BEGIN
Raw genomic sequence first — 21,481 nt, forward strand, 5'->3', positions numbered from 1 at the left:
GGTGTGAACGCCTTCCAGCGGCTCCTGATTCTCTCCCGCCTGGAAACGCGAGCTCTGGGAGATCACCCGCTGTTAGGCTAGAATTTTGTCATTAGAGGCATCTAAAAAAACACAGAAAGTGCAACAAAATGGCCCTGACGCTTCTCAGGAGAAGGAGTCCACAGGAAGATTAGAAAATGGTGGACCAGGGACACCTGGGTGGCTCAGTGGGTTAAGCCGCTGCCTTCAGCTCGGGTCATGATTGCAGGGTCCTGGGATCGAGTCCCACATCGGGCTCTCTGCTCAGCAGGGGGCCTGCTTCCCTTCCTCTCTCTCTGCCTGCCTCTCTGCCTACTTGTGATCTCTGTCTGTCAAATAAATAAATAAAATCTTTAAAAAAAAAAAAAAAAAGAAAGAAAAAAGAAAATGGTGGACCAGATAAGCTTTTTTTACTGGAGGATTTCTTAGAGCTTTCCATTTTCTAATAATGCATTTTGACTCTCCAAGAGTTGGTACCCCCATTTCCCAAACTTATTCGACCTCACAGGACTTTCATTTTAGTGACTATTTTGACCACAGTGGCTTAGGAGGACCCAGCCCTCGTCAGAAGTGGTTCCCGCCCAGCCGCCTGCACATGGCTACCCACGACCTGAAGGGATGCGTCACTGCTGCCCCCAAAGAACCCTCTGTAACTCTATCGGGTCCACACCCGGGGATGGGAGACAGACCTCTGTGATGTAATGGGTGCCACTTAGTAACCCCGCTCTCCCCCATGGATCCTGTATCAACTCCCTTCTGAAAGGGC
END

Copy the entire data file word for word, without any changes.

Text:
Raw genomic sequence first — 21,481 nt, forward strand, 5'->3', positions numbered from 1 at the left:
GGTGTGAACGCCTTCCAGCGGCTCCTGATTCTCTCCCGCCTGGAAACGCGAGCTCTGGGAGATCACCCGCTGTTAGGCTAGAATTTTGTCATTAGAGGCATCTAAAAAAACACAGAAAGTGCAACAAAATGGCCCTGACGCTTCTCAGGAGAAGGAGTCCACAGGAAGATTAGAAAATGGTGGACCAGGGACACCTGGGTGGCTCAGTGGGTTAAGCCGCTGCCTTCAGCTCGGGTCATGATTGCAGGGTCCTGGGATCGAGTCCCACATCGGGCTCTCTGCTCAGCAGGGGGCCTGCTTCCCTTCCTCTCTCTCTGCCTGCCTCTCTGCCTACTTGTGATCTCTGTCTGTCAAATAAATAAATAAAATCTTTAAAAAAAAAAAAAAAAAGAAAGAAAAAAGAAAATGGTGGACCAGATAAGCTTTTTTTACTGGAGGATTTCTTAGAGCTTTCCATTTTCTAATAATGCATTTTGACTCTCCAAGAGTTGGTACCCCCATTTCCCAAACTTATTCGACCTCACAGGACTTTCATTTTAGTGACTATTTTGACCACAGTGGCTTAGGAGGACCCAGCCCTCGTCAGAAGTGGTTCCCGCCCAGCCGCCTGCACATGGCTACCCACGACCTGAAGGGATGCGTCACTGCTGCCCCCAAAGAACCCTCTGTAACTCTATCGGGTCCACACCCGGGGATGGGAGACAGACCTCTGTGATGTAATGGGTGCCACTTAGTAACCCCGCTCTCCCCCATGGATCCTGTATCAACTCCCTTCTGAAAGGGC